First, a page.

Nothing For Granted

Last night the news made the rounds that the Xeric Foundation, founded by Teenage Mutant Ninja Turtles co-creator Peter Laird in 1992 to help out fellow struggling self-publishers, would no longer be giving grants for comics following the May 2012 review period (and November 2011’s is cancelled). Which, OK, it’s his money, he can do what he wants with it.

What gets me is the assertion in the announcement that:

When I began the Xeric Foundation back in 1992, things were very different. The Internet — and web-based publishing — was in its infancy. This has changed, radically, and the Xeric Foundation needs to change accordingly.

The advent of essentially free web publishing has forever altered the way aspiring comic book creators can get their work out into the public eye. With this in mind, I have decided that it makes sense that the Xeric Foundation will no longer provide grants to self-publishing comic book creators, and instead devote all of its available grants funds to charitable organizations.

Again, it’s Peter Laird’s dosh, he can spread it however he sees fit. But it seems to me he’s basically blaming webcomics for why he can’t bring himself to help out self-publishers. Makes no sense: the rules of the Xeric Grant already prohibit awarding of grants to anything published online. So, y’know, sounds to me like he already had it out for the medium. But “essentially free?”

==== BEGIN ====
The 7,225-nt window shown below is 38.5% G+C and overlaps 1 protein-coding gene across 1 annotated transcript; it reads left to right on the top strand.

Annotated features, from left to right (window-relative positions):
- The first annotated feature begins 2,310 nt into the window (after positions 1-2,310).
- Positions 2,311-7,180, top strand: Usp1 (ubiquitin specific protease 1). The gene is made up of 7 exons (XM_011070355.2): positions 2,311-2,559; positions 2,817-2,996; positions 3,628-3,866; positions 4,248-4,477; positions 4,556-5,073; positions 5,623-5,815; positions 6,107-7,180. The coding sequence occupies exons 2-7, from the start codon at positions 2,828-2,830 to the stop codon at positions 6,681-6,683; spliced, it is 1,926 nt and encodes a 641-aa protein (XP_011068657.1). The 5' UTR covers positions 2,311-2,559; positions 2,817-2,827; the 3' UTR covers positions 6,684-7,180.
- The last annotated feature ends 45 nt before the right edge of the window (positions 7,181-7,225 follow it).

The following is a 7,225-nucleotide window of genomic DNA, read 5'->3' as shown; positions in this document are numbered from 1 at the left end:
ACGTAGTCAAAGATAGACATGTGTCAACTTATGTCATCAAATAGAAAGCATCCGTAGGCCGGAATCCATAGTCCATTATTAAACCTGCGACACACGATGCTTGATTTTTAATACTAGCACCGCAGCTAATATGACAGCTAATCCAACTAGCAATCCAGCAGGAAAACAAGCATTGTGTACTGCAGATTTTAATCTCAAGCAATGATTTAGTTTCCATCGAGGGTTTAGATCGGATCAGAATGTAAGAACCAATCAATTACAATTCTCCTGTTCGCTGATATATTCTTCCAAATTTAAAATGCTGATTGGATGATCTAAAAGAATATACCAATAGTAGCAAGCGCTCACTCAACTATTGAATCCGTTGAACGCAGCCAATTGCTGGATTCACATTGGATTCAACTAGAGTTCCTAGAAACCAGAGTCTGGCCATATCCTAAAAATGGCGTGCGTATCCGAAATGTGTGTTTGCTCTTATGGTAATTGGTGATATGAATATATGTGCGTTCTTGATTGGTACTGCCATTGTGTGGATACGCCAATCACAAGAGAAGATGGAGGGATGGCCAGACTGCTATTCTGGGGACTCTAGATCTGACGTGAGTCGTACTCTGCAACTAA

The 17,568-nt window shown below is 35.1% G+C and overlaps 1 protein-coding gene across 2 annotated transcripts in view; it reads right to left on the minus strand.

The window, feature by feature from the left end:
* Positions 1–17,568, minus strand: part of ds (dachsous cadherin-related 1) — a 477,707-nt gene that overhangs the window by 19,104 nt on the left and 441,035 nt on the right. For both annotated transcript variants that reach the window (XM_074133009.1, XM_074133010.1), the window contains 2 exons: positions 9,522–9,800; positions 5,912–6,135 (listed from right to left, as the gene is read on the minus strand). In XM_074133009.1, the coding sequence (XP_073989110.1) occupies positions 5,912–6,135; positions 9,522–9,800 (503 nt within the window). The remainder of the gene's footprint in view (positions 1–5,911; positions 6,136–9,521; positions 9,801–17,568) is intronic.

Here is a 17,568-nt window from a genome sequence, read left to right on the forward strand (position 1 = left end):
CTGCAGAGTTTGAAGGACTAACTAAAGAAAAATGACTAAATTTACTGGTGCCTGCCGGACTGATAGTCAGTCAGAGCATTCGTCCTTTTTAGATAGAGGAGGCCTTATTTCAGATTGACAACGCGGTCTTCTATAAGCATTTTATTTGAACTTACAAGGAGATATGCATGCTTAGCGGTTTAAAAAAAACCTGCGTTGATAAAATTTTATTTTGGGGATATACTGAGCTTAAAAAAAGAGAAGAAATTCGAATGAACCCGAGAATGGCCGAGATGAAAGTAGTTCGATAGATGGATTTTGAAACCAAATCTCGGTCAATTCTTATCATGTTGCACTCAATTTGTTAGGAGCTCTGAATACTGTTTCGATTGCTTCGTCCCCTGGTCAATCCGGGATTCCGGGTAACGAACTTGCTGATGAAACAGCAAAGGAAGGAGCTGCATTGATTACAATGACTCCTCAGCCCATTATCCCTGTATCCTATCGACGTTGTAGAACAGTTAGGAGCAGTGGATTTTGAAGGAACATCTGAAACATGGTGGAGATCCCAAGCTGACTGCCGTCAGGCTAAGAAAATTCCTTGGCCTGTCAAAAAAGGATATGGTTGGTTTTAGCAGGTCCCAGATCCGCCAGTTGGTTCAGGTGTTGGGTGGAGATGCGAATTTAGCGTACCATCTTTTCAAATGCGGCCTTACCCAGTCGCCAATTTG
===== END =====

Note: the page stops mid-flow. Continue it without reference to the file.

Hmm.

I think we need to dispel the myth that webcomics are “free.” There’s a cost. Nothing in comics is free. Server space costs. Domain registration and upkeep costs. The magic Cintiq? Costs. Time is a cost. Many webcomickers (hell, many non-web comickers!) need to hold down straight jobs, or take commissions, to pay for their comicking.

I would love if I could present to you more than one page of KEEPER per week. LOVE IT. Problem is, I work a straight job, Jeff Simpson has a baby to care for daytime, and Jim Campbell does this for free in between his paid lettering gigs. It’s all we can do, to even do this one page. Throw in some money, and….?

Same thing with Hadron Colliderscope. You know why we only do 1-3 page stories typically? Because any more and we’d have to pay artists, with money we don’t have. Because time, art supplies, etc.

You know how many real, actual comics, web or otherwise, I’d have out right now if I could, y’know, PAY the artists I’m trying to woo? A lot more than I have now. And it’s still, STILL, the mark of whether or not a webcomic has “made it” is if you find printed copies of them for sale. Hello Penny Arcade, Freakangels, High Moon, PVP, Gunnerkrigg Court

So, yeah. A means by which comics can be made is gone. Webcomics are out there, but it’s not the Magick Free Cure-All many people on both sides of the fence make (or mock) them out to be. And yeah, there’s Kickstarter, but don’t get me started about that.

It’s a shame that now there’s one less option for self-publishers, one which has launched careers. But all the best to those in the running for the May 2012 final grants.

[NOTE: A lot of this came from a rant on Twitter last night.]

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